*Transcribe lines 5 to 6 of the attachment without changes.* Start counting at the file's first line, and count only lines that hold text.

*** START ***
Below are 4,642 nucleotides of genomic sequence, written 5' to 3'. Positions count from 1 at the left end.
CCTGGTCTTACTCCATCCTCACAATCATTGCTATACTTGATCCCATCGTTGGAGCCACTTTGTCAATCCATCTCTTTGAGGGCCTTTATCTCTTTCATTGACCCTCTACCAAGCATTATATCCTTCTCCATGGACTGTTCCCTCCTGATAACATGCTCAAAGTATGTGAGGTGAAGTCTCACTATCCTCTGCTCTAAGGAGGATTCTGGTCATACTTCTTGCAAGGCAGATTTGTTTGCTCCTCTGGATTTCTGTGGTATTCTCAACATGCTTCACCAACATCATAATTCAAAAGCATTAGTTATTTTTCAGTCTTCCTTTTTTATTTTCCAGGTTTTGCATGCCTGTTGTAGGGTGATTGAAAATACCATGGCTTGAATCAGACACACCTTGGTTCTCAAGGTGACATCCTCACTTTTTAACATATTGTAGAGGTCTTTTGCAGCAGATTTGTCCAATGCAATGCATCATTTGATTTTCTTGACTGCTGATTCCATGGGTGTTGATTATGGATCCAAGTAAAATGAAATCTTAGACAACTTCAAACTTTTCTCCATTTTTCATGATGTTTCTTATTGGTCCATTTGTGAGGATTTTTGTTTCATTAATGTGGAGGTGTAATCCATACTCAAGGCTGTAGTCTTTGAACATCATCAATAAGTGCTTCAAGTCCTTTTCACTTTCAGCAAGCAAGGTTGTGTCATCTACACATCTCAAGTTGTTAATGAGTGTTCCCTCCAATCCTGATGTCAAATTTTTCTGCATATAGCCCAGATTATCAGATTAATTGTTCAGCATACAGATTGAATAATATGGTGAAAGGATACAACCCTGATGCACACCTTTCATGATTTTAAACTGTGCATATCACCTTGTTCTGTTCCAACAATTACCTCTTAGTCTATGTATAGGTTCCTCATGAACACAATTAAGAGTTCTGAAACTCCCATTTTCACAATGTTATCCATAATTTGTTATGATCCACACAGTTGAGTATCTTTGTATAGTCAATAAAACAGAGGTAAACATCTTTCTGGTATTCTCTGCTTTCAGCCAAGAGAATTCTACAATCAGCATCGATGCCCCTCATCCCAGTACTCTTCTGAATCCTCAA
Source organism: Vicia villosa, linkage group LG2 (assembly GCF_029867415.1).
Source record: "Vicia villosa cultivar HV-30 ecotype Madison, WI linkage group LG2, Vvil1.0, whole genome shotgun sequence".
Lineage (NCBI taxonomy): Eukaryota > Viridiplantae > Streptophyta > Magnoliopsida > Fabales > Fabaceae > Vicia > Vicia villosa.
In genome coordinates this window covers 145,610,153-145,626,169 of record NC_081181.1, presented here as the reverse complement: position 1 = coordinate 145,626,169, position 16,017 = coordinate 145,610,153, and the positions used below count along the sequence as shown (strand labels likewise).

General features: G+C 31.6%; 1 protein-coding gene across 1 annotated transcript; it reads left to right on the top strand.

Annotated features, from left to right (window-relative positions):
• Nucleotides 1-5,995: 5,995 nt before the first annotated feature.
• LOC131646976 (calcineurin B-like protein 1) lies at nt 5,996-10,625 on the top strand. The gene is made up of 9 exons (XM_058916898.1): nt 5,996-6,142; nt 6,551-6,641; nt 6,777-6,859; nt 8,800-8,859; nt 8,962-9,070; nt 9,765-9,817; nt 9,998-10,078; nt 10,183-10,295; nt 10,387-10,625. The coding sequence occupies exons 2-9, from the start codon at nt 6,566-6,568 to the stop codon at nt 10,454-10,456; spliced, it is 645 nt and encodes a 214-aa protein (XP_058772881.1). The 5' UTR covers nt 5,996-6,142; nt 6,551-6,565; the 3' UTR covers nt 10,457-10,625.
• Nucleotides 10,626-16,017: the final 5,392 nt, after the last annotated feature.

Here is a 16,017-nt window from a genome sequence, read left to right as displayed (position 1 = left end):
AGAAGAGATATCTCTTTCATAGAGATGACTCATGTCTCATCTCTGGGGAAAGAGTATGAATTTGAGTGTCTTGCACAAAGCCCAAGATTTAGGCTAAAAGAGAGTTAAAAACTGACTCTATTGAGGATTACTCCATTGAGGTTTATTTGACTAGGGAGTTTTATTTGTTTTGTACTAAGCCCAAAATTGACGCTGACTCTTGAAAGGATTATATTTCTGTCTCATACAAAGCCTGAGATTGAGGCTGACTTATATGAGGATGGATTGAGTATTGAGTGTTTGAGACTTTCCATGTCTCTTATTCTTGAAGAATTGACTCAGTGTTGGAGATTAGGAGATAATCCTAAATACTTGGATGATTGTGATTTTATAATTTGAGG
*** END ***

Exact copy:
Lineage (NCBI taxonomy): Eukaryota > Viridiplantae > Streptophyta > Magnoliopsida > Fabales > Fabaceae > Vicia > Vicia villosa.
In genome coordinates this window covers 145,610,153-145,626,169 of record NC_081181.1, presented here as the reverse complement: position 1 = coordinate 145,626,169, position 16,017 = coordinate 145,610,153, and the positions used below count along the sequence as shown (strand labels likewise).